Lick-a Paint….Lick-a Paint…!


In the episode “The Builders” The hapless, sloppy painter, O’Reilly, tries to  impress and appease Sybil with the promise of “a lick-a paint, a lick-a paint”…

You have to be a fan of Fawlty Towers to understand this reference. I am, and I could hear O’Reilly’s voice this week as we drove around Kathmandu.  Everywhere you look there was fresh paint on walls (and dripped over sidewalks) as the city starts to smarten up its a act in preparation for hosting the SAARC (South Asian Association for Regional Cooperation) conference next month.  The organization has eight member countries (Nepal, India, Maldives, Sri Lanka, Bangladesh, Bhutan, Afghanistan and Pakistan) and basically all the new paint is about impressing the neighbours when they come to visit.  The press has promised a government sprucing up of main arteries that foreign dignitaries are likely to travel.  The budget seems to be for paint and flowers…not much else.

Work is well underway in our neighbourhood, with mixed results.  I am noticing how much cleaner and fresher the city is, but at the same time, they are also painting over impressive artist murals, and slapping the stuff around over old brick walls that looked better with an old patina than a badly applied coat of paint.  At least the paint companies are happy!  Here are a few photos from the efforts around town near us.  It should be noted that all the photos were taken within a five minute period…there are that many people all painting at the same time:


This community water source looked pretty good in old brick. Now it has sloppy white paint all over it. This one’s a fail.


Painting with a buddy


The end of a massive brick wall. Painting between the bricks takes a long time.


This half-painted wall technique is one that I’m seeing a lot. Its either a way of using less paint, or the philosophy could be “why paint the bottom bit that’s going to get dirty anyway?”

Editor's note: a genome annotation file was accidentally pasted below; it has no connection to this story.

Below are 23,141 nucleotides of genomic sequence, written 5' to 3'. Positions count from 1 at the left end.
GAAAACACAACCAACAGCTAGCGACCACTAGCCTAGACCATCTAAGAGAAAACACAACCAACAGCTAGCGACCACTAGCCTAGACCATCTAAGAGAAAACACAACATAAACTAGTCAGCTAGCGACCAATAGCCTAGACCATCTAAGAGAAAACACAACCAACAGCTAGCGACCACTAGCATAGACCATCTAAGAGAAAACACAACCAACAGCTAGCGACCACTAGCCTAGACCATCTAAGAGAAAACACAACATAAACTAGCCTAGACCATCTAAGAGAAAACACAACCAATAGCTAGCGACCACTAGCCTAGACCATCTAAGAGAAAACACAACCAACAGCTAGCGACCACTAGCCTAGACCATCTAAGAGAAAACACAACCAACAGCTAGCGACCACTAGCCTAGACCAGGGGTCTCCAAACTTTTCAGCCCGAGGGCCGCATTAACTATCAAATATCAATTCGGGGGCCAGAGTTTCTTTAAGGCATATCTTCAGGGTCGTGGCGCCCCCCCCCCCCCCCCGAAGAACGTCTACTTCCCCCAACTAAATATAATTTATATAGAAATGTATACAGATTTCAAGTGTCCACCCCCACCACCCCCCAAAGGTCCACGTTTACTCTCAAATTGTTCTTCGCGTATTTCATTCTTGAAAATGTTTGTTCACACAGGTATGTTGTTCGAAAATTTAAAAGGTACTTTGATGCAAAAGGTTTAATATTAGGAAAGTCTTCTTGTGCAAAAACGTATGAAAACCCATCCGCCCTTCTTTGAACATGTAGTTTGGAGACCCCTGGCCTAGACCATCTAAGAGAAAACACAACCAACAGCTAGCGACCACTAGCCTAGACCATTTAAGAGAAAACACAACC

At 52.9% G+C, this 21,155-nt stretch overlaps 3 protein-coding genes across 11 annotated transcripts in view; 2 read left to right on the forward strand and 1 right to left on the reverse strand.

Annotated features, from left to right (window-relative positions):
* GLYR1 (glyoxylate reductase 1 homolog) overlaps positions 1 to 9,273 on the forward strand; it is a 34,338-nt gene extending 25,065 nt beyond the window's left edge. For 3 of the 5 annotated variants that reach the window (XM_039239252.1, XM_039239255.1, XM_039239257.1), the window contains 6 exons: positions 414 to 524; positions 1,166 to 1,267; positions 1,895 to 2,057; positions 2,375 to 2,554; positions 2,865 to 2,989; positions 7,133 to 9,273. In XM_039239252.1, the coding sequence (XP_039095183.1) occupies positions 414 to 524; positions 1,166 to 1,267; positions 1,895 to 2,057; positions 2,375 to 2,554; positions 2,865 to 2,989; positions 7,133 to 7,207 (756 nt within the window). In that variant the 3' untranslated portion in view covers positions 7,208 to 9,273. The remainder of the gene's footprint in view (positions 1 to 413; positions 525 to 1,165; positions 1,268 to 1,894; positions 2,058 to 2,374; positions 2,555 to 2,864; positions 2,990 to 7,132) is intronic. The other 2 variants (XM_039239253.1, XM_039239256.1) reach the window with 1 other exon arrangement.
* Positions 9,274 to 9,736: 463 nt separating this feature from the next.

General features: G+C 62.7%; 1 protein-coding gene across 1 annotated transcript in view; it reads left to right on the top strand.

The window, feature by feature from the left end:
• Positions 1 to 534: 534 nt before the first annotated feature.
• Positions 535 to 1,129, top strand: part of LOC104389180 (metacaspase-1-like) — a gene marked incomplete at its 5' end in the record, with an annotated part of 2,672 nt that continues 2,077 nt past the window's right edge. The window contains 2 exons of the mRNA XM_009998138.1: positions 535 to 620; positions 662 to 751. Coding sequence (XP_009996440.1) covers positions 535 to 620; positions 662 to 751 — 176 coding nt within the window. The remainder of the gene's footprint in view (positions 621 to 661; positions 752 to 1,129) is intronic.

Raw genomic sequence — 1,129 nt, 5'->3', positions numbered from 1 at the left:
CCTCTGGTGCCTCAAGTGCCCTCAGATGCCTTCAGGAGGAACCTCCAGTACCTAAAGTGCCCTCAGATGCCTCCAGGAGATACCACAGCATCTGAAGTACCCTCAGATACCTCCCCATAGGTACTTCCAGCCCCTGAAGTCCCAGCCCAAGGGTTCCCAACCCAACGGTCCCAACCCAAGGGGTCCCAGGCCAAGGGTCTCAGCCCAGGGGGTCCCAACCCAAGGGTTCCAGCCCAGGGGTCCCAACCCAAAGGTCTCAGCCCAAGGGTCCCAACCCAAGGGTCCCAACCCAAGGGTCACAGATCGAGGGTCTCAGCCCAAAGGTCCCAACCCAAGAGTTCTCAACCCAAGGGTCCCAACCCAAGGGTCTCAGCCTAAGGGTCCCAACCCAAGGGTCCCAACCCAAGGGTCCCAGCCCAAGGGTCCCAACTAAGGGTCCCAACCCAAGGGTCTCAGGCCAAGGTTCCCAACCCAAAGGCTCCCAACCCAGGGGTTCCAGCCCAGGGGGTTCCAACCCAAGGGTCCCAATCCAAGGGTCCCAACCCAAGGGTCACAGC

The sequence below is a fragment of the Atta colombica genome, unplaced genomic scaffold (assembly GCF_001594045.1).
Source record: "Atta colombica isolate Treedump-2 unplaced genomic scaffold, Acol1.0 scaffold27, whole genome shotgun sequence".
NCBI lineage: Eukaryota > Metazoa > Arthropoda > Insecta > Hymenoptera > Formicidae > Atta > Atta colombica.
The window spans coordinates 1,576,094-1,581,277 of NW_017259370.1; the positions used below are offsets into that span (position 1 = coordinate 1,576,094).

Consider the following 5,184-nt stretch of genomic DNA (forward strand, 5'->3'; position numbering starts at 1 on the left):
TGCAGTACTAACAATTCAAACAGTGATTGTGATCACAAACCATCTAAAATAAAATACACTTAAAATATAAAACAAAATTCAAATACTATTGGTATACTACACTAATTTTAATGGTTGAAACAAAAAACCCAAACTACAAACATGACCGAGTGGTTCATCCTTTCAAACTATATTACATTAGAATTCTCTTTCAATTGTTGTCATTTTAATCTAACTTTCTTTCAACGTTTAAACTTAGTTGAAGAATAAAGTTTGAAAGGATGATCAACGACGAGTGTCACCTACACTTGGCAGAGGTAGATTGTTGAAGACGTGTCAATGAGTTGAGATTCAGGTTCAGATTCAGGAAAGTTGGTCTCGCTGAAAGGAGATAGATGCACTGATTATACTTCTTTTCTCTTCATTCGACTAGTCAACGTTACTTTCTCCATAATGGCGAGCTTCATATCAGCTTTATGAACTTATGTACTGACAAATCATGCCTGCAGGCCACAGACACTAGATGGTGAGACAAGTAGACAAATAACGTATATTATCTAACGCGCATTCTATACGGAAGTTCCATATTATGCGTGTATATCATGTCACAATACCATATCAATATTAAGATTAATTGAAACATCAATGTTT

One of the smarter efforts




Works of Art: Murals of Kathmandu

Kathmandu is a very grey, dusty city….especially in the dry season. The problem is compounded by the construction, road works, road creation, road resurfacing and general garbage and mess everywhere. It really is fifty shades of grey (or beige). If something wasn’t grey when it started ….like a bush or a blue car, for example….it soon will be…just give it a few weeks.

But as I glance out from my car window, I do see colour in a few places: the people (especially women with their brightly coloured clothes), omnipresent Coca-Cola corporate red splashed on at least half the small stores and then there’s the murals.

There are a surprising amount of murals all over Kathmandu. And although I can guess at reason why this makes sense, it still always a pleasant surprise when one just shows up on a crumbling wall or hidden away in a corner somewhere. For all its disorder, the city doesn’t have much in the way of ugly graffiti really. But you do see big, bold artistic graffiti, as well as what I’m guessing are carefully crafted, professionally painted political slogans.

Nepali schools are often cheerfully painted bright colours by amateurs to cheer up their grey concrete shells with rudimentary cartoon characters and rainbows.  Advertisers paint whole sides of buildings with giant commercials for cigarettes, coke, or beer.   But then there’s the dazzling display of professionally painted, fantastically creative, murals by real street artists.  Those murals are the real prizes and I am still collecting them as I hunt the city for the next, amazing one.  As I write this post, I’ve researched the concept a little and it turns out there’s a whole informal world of mapped Kathmandu murals….a trail to follow!

Here are some tasters for now….but I’ve a feeling a may return to this subject.  Stay tuned!


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This post participated in the Daily Post’s Weekly Photo Challenge: Work of Art